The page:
Samsung has been quite proactive when it comes to the AR and VR space – the company was the first to build and commercialize a mobile VR headset in partnership with Oculus; Samsung’s Gear VR works well, but now it seems the company wants to be the first to bring AR to the mass market as well.
At the Virtual Reality Summit in San Diego this week, Samsung Electronics’ VP Sung-Hoon Hong spoke about the “Future of Artificial Intelligence, Augmented Reality, and Virtual Reality.”
His keynote’s topic involves vast subjects, but what he slipped out was more interesting. First, Samsung is going to release a new version of Gear VR sometime soon; second, Samsung is working on an AR head-mounted display. Of course, it’s the latter that piqued our interest.
Samsung’s AR ambitions
Samsung wouldn’t be the first one to have ambitions in the AR space – Google Glass gave it a try already, rather unsuccessfully; for Samsung to have same ambitions as Google is not something surprising – it wouldn’t be the first time Samsung and Google’s interests have clashed.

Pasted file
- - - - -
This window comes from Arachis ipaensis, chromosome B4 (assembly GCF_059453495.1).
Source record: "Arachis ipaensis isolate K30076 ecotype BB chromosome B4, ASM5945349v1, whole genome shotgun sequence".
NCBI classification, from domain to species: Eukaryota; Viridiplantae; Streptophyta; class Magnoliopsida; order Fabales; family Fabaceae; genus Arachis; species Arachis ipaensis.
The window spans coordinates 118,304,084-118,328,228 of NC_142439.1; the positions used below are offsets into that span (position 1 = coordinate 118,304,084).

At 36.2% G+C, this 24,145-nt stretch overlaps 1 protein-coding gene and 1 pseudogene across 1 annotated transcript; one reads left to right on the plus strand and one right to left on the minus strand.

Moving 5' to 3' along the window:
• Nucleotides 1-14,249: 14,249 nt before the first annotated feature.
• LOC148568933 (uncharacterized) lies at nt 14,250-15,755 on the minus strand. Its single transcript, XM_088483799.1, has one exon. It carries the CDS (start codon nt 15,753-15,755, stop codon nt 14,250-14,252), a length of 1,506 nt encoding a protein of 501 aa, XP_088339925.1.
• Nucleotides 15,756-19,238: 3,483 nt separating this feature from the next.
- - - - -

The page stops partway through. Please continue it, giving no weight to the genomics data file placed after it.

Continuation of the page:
Then, there’s Microsoft with its HoloLens; a mixed-reality head-mounted display intended primarily for developers and enterprise. The thing costs $3,000 per piece; it’s certainly not for the mass market – Google Glass, in comparison, was $1,500.
Of course, the HoloLens is also much bigger – you wouldn’t see people roaming around the local market wearing HoloLens; Google Glass, on the other hand, was meant to be inconspicuous and wearable in all environments – though, it failed at that too.
In his keynote, Hoon noted that there were four levels of immersion with AR; Samsung, according to him, is aiming for level three. Hoon describes the third level as something that allows users to interact with the virtual experiences in the real world.
In his example, he says it would be liking finding Pikachu in a tree while playing Pokémon Go – but you would have to get to the tree and moves its leaves to grab Pikachu.
Hoon says he expects Samsung to unveil its AR technology at the 2017 Mobile World Congress. There’s a problem, though: that’s exactly what he said; while Samsung does have the technology somewhat ready for a demo, an actual product is far from reality.
The research work needed to develop technology for something like this is extensive – but it’s only the halfway to building a product for the mass market.
Figuring out the manufacturing process and making the technology and device profitable as well as affordable is where the next challenge lies.
Unfortunately for us, that’s all Hoon gave us at the keynote. An untethered AR headset still seems to be at least half a decade away, if not more.
Source | Image Credit: wearablezone.com
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